Attack on Eugene Catholic church thwarted

US Attorney, Oregon District Release,

Oregon Man Pleads Guilty to Federal Hate Crime for Threatening Shooting Spree at Eugene Church

Benjamin Jaramillo Hernandez, 69, of Eugene, pleaded guilty to a federal hate crime and illegal possession of ammunition charge arising from a series of progressively more threatening and violent actions targeting St. Mary Catholic Church in Eugene in September 2018. Assistant Attorney General Eric Dreiband for the Civil Rights Division, U.S. Attorney Billy J. Williams for the District of Oregon and Special Agent in Charge Renn Cannon of the FBI in Oregon made the announcement.

“The Civil Rights Division stands firm in the belief that all people should be able to live their lives free from threats of violence,” said Assistant Attorney General Dreiband. “The Department of Justice will continue to uphold the rights of individuals who are victimized for exercising their religious beliefs and prosecute those who seek to violate those rights.”

“Hate crime laws protect fundamental American values including the free expression of religion. Today’s guilty plea reaffirms the basic principle that no one should live in fear because of their faith,” said U.S. Attorney Williams. “Our office will continue to vigorously investigate and prosecute hate crimes, pursuing justice for all victims.”

“Threatening violent action strikes at the heart of our fundamental right as Americans to live, work and worship without fear. Working with the community and our local law enforcement partners, we will always find strength in our shared values of keeping everyone safe regardless of race, religion or political belief,” said Special Agent in Charge Cannon.

According to court documents, on September 9, 2018, Hernandez was escorted from St. Mary property following an angry outburst during the sacrament of communion. Five days later, on September 14, a church employee reported to the Eugene Police Department that someone had dispensed pepper spray on the exterior door handles and through the mail slot of the St. Mary office front door. Employees reported burning sensations in their fingers and respiratory distress. A Eugene police officer and FBI agent identified Hernandez in church surveillance footage as the person responsible for both incidents.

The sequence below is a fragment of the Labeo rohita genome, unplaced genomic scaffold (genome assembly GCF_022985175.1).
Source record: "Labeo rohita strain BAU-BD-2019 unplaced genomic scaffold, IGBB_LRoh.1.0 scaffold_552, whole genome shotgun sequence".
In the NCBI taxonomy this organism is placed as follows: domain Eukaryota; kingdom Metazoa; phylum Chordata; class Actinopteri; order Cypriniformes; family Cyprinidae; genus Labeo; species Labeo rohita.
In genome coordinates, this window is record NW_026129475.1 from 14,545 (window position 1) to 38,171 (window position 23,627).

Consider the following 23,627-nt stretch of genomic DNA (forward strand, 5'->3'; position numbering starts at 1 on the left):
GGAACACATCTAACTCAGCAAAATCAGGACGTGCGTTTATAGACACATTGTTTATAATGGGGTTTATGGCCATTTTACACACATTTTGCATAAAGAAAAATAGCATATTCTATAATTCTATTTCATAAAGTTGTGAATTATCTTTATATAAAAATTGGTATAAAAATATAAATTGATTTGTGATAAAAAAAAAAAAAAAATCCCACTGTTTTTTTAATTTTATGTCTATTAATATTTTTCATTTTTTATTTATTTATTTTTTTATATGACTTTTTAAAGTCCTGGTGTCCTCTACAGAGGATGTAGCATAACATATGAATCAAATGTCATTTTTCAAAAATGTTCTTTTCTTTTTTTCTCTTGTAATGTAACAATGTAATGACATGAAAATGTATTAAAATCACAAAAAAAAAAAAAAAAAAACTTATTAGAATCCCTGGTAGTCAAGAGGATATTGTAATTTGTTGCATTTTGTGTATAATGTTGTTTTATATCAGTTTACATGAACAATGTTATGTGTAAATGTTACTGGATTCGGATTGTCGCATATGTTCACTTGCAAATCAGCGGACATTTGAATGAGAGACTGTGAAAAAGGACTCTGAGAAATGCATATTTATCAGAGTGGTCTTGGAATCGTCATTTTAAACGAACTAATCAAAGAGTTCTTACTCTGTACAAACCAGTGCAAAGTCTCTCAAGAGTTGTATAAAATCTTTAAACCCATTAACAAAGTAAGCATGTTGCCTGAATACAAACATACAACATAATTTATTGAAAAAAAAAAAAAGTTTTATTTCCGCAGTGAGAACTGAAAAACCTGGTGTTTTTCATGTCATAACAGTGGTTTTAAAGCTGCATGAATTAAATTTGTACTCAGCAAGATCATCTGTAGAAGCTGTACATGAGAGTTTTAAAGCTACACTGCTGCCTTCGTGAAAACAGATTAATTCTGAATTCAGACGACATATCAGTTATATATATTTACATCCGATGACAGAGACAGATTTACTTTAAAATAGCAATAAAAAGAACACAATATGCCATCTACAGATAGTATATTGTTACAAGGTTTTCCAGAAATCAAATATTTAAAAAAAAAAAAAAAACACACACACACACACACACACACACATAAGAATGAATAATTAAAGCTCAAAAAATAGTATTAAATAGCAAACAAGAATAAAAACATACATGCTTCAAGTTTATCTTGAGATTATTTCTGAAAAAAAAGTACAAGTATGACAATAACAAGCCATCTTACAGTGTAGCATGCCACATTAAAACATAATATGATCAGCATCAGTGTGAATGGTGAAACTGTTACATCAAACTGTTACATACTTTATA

On September 16, 2018, Hernandez was again spotted near St. Mary. A witness saw Hernandez across the street from the church when he stopped near the Eugene Public Library and shouted at the witness, “I’ve got something for you right here,” while pointing to a bag he was carrying.

A few days later, on September 20, St. Mary employees reported finding a threatening note and seven 10mm Sig hollow point bullets left in the office. The note threatened the church with “2 MP5s w/ 50 rounds each,” a type of submachine gun. The note concluded: “Eugene is going on the [expletive] map.”

A Eugene police officer again reviewed church surveillance footage and identified Hernandez as the individual who dropped off the note and bullets. On September 21, 2018, Eugene Police arrested Hernandez at the Eugene Public Library and charged him with second degree intimidation, second degree criminal mischief and two counts of second degree criminal trespass. During a search of Hernadez’s person, officers located a partially empty can of pepper spray, three .410 shotgun shells and thirteen 10mm Sig hollow point bullets.

Hernandez was charged by criminal information with one count each of obstruction of persons in the free exercise of religious beliefs and felon in possession of ammunition.

He faces a maximum sentence of 20 years in prison and a fine of up to $250,000 for the hate crime conviction, and 10 years in prison for the unlawful possession of ammunition. Hernandez will be sentenced on May 22, 2019 before U.S. District Court Judge Ann Aiken.

This case was investigated by the Eugene Police Department and the FBI and is being prosecuted by Gavin W. Bruce, Assistant U.S. Attorney for the District of Oregon, and Cameron Bell, Trial Attorney for the Civil Rights Division.

For more information about DOJ’s work to combat and prevent hate crimes, visit a one-stop portal with links to DOJ hate crimes resources for law enforcement, media, researchers, victims, advocacy groups, and other organizations and individuals.

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